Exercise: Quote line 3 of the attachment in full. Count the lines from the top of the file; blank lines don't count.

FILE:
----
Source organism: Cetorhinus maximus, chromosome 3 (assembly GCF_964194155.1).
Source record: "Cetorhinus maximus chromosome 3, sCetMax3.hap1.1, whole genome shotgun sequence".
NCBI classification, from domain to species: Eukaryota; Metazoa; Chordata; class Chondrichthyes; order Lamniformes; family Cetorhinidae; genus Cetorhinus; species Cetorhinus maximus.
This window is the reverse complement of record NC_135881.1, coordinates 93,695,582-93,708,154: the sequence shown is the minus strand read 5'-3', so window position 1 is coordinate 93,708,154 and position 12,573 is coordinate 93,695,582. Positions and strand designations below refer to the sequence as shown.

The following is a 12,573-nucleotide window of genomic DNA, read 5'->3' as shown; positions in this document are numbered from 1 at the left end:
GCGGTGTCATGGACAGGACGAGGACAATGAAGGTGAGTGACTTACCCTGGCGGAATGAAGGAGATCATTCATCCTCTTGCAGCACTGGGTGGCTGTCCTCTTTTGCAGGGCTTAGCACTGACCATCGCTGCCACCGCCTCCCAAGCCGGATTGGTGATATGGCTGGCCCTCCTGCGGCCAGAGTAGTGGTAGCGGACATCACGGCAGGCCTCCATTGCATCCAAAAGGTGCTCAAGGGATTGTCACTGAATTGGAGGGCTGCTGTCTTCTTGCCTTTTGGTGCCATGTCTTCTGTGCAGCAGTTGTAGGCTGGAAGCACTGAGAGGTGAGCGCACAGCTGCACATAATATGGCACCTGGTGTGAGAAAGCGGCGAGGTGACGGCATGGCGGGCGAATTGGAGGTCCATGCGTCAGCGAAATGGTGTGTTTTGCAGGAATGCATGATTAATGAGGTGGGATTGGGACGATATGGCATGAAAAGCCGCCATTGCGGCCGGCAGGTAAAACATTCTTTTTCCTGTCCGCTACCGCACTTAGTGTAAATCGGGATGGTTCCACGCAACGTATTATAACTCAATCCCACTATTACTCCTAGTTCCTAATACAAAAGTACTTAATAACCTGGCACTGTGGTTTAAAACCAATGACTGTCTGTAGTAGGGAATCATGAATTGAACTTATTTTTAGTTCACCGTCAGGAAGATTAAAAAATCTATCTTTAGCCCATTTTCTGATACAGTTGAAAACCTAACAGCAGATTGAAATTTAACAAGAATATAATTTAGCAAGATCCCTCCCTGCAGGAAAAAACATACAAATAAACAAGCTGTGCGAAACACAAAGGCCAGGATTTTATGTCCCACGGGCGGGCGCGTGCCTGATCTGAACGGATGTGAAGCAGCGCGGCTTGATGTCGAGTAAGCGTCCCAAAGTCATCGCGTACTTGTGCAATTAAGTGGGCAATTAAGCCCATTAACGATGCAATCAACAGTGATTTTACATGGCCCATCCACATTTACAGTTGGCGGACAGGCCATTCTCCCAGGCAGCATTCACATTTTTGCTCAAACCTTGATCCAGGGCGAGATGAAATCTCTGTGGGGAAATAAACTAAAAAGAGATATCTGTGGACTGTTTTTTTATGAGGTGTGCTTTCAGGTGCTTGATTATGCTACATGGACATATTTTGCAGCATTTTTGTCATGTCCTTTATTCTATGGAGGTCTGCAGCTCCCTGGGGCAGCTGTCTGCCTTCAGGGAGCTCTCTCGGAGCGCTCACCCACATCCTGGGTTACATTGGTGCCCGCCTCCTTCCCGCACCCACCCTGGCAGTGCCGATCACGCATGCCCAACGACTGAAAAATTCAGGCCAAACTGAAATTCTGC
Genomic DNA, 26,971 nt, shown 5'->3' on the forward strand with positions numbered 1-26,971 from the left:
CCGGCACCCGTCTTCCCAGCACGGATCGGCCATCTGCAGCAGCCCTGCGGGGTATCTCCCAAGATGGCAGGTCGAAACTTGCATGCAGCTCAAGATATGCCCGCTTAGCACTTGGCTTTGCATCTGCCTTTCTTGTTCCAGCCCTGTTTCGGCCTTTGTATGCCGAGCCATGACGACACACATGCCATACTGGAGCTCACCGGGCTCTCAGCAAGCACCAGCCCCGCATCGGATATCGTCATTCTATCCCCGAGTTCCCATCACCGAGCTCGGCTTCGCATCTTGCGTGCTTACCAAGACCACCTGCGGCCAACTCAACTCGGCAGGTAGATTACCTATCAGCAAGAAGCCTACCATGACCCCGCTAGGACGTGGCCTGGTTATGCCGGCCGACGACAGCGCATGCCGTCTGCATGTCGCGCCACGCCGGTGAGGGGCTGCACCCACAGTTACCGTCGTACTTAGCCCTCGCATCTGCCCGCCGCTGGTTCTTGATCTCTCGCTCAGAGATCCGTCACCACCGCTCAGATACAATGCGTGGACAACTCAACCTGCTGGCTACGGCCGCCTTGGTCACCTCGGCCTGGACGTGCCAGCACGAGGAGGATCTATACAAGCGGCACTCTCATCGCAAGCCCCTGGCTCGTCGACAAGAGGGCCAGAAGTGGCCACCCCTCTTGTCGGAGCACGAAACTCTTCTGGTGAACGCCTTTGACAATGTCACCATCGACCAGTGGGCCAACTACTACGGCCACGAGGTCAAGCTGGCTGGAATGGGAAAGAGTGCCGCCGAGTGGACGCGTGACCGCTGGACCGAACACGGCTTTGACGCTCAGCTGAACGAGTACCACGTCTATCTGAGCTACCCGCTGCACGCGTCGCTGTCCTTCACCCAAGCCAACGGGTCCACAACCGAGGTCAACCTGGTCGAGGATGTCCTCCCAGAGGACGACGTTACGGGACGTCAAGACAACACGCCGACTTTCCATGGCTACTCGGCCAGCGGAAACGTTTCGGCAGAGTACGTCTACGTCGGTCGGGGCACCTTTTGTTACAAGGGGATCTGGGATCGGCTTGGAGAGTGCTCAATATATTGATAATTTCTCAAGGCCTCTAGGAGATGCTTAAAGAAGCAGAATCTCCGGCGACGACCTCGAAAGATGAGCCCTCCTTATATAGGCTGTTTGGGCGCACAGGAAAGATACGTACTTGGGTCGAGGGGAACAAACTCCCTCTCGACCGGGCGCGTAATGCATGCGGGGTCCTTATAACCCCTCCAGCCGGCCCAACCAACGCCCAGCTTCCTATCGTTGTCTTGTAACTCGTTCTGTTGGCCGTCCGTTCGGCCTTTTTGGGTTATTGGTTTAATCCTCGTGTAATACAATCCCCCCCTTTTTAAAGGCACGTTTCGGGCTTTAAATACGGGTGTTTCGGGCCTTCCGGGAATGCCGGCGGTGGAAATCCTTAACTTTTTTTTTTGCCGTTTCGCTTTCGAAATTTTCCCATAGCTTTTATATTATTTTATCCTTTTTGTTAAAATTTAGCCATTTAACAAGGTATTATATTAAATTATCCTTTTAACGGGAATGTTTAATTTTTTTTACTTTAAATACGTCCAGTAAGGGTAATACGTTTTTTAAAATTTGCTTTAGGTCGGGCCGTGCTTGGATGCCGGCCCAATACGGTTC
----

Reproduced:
NCBI classification, from domain to species: Eukaryota; Metazoa; Chordata; class Chondrichthyes; order Lamniformes; family Cetorhinidae; genus Cetorhinus; species Cetorhinus maximus.